The news continues to come out of Blacksburg, Virginia, home of Virginia Tech, where the deadliest shooting in USA history occurred this past Monday. We learn more about the troubled lone gunman, who took his own life after taking those of 33 others.
We learn of heroism, of a professor, a Holocaust survivor, who barricaded the door so students could escape out the windows, before being killed himself. We hear the stories of students who survived, who knew those who were killed, and those who are lucky to be alive.
We wonder why these things happen. As long as there is evil in the world, these things will at least be attempted. But have we learned how to avoid them? Dom at Bettnet tells of a similar incident at the same school a year ago.
We hear a lot of talk about healing. To the average Catholic, some of it sounds vaguely familiar. We've known of tragedies in some parishes, followed by the bishop coming in and talking about "healing." Sometimes you wonder if it isn't another word for "denial," or "damage control," or "make it go away."
It wouldn't be the first time. After the Kent State shootings in 1970, KSU administrators sponsored memorial tributes for only a few years, and have worked to play down its significance in their history. In the years that have followed, most tributes have come from parties independent of the university. Memorials to the four slain were finally erected in 1990, of rather modest size, and after much controversy. (I was told by people there that the site of the shootings was covered by subsequent building projects. Somebody wanna get back to me on that?)
Closer to the present, you have to wonder whether the school will ever learn its lesson. This would require an honest view of those affected. At an interfaith convocation yesterday, officials invoked Allah, Buddah, the Dalai Lama, and God, but not Jesus Christ. This, in a city which is predominantly Baptist. Wanna bet most of the students are Christian? If they are, wouldn't school officials make their needs a priority, over putting on appearances for the politically-correct elite?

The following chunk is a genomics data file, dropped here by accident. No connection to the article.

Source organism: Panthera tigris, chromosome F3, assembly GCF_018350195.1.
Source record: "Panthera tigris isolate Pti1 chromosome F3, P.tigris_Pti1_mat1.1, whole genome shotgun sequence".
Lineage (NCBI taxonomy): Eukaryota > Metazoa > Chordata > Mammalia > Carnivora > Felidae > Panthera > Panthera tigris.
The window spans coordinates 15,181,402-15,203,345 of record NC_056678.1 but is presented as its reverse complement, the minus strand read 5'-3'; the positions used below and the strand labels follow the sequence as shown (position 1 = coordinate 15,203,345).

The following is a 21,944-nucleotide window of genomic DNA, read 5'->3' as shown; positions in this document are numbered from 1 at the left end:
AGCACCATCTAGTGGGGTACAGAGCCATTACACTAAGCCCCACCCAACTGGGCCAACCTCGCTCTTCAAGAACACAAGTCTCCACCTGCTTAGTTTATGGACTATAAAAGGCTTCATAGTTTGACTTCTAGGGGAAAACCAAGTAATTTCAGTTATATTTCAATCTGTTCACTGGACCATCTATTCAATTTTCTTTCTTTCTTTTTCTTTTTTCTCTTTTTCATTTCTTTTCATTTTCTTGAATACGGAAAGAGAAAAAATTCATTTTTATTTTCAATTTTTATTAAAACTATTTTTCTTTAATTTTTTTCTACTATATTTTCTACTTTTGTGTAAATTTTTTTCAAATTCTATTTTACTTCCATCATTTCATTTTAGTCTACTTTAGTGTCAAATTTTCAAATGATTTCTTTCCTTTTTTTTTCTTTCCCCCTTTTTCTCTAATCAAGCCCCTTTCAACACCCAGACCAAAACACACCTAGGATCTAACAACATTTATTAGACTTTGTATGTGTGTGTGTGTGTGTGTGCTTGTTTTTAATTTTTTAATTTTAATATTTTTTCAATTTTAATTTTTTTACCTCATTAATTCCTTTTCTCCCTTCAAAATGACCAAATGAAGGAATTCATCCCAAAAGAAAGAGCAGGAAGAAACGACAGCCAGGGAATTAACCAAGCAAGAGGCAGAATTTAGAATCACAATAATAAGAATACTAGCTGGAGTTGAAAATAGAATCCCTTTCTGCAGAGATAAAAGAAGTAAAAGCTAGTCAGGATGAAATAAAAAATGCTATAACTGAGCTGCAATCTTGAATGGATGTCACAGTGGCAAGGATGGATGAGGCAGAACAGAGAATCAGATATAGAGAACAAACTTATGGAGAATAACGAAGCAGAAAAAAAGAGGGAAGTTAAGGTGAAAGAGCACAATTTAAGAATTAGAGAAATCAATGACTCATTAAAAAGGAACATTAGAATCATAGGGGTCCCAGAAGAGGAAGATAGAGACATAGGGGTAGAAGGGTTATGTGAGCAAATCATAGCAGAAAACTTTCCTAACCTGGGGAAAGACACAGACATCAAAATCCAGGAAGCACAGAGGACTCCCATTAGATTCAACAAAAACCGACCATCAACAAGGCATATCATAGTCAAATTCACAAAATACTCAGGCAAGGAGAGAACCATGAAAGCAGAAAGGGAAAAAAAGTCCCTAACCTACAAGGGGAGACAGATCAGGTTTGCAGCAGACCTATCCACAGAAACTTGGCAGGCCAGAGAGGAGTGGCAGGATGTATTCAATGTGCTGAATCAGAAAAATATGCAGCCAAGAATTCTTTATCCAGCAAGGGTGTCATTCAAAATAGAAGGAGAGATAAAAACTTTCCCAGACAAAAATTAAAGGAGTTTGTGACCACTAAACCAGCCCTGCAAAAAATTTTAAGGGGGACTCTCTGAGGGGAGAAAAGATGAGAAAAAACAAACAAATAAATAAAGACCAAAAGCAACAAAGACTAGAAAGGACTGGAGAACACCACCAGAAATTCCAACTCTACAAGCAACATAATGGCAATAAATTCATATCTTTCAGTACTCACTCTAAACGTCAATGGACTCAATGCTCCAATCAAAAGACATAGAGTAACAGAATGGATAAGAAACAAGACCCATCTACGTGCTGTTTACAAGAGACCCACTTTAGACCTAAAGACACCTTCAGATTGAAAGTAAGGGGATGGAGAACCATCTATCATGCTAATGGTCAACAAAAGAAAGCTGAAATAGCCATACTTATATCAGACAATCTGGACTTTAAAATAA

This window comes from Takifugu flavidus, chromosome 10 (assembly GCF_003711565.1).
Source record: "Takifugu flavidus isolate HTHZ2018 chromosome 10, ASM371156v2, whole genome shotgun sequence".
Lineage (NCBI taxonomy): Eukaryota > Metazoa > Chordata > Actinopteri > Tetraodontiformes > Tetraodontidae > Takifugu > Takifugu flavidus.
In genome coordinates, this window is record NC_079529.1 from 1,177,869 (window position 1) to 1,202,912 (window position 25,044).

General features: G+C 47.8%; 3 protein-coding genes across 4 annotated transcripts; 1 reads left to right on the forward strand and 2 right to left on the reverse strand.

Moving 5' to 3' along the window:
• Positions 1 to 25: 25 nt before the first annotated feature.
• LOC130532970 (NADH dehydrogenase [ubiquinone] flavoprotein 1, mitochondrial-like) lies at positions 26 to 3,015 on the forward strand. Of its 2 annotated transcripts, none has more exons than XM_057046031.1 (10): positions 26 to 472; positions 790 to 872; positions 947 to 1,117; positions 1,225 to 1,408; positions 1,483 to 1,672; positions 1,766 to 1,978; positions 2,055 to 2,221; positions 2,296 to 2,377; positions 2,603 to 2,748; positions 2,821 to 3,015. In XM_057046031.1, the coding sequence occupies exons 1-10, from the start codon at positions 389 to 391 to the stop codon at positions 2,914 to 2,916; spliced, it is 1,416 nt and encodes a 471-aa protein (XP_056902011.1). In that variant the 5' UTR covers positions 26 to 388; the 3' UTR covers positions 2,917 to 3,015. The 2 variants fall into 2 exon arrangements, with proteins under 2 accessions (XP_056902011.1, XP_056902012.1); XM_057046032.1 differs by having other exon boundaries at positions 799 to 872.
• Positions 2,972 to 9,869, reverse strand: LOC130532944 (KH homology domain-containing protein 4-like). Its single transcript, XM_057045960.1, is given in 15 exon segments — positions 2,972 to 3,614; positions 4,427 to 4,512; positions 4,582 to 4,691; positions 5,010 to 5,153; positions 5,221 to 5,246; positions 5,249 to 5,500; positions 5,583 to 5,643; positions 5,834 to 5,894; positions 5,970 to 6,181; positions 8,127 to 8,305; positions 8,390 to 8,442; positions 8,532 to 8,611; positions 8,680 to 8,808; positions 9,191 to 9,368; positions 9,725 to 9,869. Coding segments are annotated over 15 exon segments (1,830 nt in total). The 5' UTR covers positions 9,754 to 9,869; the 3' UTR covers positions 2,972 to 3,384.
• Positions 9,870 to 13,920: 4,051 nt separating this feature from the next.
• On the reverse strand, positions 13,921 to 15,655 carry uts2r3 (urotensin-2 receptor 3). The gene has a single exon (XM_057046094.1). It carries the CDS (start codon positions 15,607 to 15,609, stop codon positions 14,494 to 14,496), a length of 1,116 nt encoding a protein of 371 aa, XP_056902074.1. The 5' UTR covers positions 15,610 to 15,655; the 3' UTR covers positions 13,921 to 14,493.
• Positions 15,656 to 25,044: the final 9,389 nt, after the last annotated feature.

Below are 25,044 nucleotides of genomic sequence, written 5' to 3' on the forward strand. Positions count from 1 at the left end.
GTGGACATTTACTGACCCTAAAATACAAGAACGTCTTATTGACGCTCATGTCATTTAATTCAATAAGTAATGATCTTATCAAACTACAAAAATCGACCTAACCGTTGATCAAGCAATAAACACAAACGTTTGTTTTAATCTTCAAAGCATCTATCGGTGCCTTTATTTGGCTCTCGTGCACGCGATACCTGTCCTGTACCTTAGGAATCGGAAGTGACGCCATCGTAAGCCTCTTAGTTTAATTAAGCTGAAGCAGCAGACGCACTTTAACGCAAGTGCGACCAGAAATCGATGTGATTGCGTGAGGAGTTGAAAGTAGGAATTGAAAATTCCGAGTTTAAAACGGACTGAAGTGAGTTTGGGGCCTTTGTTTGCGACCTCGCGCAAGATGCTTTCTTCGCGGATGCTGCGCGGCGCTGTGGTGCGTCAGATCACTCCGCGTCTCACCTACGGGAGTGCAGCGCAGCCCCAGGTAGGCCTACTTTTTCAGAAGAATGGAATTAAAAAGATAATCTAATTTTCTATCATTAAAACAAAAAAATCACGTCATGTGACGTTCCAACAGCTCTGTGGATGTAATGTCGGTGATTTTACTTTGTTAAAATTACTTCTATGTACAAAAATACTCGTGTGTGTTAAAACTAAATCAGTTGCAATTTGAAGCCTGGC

Michelle Malkin said it very well: "Instead of teaching students to defend their beliefs, American educators shield them from vigorous intellectual debate. Instead of encouraging autonomy, our higher institutions of learning stoke passivity and conflict-avoidance... And as the erosion of intellectual self-defense goes, so goes the erosion of physical self-defense."
Kathy Shaidle, in a particularly blunt editorial on the aftermath, also wrote: "[Y]ou will still feel as empty as you did before, maybe more so, and wonder why."
There is no quick fix for what happened, and everybody from the university president, down to the freshman caught in the crossfire, had better get used to the idea. It may not occur to someone until days, weeks from now. They'll start sobbing uncontrollably for no reason, or a sudden noise on the street will startle them more than it should. They'll wake up in the middle of the night from the same nightmare.
You can't fix an injury that you don't acknowledge is there. And you can't acknowledge what you don't know. And yet, in times when men become tepid in the face of overwhelming Evil, one man stands in its way, in a final act of defiance so that others might live. In that small corner of Darkness, the forces of Light stood up and fought back.
And so, the late Liviu Librescu, Professor of Engineering Science and Mathematics at Virginia Tech, gets the Tip of the Black Hat for this week. It's the very least we can do.
[UPDATE: More insightful commentary and lively comments from Bill's Bites and Confederate Yankee.]
Photo/Kansas City Star